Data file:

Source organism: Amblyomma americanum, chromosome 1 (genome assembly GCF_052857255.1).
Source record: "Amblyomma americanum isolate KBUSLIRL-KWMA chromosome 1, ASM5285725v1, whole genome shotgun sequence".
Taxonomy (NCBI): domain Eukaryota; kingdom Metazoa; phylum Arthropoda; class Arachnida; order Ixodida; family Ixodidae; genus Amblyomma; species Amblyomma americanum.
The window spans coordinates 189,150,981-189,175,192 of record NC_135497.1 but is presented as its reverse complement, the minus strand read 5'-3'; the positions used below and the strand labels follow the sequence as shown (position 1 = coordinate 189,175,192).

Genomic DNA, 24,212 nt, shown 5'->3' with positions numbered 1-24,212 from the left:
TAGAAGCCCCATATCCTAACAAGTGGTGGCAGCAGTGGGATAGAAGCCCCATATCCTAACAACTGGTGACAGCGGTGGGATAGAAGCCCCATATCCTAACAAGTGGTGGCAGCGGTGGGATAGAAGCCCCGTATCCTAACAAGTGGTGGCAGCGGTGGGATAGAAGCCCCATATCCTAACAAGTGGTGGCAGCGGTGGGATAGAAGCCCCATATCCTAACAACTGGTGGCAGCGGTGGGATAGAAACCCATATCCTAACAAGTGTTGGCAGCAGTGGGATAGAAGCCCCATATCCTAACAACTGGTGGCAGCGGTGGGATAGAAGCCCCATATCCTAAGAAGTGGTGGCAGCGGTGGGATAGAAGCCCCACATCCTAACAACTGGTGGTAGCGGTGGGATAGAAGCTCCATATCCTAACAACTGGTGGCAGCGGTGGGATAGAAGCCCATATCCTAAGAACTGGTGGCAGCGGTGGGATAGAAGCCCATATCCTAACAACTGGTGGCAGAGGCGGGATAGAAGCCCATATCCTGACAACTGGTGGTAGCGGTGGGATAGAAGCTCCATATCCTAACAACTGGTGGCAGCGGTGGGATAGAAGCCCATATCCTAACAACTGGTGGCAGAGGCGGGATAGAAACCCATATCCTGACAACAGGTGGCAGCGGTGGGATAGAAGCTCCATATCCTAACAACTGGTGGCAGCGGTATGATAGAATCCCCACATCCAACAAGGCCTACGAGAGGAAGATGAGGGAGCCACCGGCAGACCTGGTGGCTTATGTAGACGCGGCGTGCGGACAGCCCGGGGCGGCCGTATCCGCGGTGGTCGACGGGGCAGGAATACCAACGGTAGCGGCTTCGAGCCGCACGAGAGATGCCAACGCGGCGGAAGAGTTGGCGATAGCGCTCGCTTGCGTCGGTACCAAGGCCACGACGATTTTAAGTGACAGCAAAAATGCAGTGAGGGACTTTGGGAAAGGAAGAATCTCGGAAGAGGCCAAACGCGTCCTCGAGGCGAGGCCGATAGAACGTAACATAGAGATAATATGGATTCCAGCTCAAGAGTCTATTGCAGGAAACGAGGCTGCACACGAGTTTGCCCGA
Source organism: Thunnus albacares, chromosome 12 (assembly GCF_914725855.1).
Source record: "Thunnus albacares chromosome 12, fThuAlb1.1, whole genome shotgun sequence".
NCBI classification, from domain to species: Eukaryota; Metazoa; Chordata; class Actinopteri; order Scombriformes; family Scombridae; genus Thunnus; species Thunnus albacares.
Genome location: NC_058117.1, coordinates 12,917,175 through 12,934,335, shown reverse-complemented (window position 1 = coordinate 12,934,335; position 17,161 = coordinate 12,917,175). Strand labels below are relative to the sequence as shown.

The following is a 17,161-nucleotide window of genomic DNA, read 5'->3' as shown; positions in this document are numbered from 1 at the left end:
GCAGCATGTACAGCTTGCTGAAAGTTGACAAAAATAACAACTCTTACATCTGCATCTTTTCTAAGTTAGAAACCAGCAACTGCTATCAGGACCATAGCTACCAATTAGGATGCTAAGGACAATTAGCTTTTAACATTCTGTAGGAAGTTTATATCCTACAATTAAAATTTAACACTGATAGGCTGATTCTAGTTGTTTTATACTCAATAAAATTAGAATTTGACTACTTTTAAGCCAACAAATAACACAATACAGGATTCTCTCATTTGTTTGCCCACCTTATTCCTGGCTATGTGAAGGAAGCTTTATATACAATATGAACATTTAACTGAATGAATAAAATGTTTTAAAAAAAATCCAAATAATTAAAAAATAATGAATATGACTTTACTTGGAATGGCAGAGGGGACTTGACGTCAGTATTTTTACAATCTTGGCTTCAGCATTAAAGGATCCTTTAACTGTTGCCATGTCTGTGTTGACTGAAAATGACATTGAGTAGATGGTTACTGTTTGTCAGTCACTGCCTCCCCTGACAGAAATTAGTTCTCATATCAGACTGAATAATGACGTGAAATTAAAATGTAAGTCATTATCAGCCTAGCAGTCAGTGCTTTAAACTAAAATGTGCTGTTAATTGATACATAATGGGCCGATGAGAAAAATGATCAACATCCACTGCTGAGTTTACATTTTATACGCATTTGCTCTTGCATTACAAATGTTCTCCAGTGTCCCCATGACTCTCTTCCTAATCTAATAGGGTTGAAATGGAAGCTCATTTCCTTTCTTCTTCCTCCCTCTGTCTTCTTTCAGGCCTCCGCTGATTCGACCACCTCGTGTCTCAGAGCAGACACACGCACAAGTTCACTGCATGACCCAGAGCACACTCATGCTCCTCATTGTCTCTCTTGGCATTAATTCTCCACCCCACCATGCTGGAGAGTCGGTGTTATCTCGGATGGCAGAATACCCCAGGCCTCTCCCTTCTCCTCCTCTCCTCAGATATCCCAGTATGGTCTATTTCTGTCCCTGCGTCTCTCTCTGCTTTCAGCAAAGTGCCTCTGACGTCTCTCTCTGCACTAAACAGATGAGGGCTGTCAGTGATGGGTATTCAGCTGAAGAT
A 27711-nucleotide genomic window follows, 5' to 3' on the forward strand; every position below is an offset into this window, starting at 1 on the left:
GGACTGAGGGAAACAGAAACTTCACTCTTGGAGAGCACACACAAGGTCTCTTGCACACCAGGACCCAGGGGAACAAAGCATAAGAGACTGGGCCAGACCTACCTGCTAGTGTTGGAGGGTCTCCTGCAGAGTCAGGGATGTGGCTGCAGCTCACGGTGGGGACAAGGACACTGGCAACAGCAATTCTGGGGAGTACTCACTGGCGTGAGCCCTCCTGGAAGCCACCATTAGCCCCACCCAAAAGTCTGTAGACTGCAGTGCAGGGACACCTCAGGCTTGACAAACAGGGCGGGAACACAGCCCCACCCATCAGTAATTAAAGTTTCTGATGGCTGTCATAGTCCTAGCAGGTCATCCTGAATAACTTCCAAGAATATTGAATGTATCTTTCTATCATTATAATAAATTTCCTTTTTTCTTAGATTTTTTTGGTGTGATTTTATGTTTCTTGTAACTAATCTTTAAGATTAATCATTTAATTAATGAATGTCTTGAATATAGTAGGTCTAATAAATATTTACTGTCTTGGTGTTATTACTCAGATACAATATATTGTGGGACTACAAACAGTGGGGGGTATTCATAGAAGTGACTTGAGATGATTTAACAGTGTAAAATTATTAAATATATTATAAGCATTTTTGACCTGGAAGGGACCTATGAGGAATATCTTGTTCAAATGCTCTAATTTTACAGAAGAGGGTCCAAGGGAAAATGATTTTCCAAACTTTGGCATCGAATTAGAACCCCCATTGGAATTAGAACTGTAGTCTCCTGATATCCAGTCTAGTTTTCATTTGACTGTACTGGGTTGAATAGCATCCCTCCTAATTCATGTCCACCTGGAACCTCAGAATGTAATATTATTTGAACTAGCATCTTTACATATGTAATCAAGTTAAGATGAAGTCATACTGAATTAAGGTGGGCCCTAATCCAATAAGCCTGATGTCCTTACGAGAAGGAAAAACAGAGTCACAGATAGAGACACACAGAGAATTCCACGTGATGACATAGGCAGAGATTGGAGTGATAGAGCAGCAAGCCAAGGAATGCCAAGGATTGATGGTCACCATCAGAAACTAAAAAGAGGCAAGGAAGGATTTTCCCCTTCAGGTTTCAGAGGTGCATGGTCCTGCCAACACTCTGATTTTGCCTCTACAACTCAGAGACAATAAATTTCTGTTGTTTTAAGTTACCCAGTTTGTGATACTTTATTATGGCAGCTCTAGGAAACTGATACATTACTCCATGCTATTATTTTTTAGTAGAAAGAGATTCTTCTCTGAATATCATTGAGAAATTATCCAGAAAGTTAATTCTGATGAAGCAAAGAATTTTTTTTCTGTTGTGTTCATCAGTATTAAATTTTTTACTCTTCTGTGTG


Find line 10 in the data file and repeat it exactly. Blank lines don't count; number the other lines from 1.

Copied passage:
Genome location: NC_058117.1, coordinates 12,917,175 through 12,934,335, shown reverse-complemented (window position 1 = coordinate 12,934,335; position 17,161 = coordinate 12,917,175). Strand labels below are relative to the sequence as shown.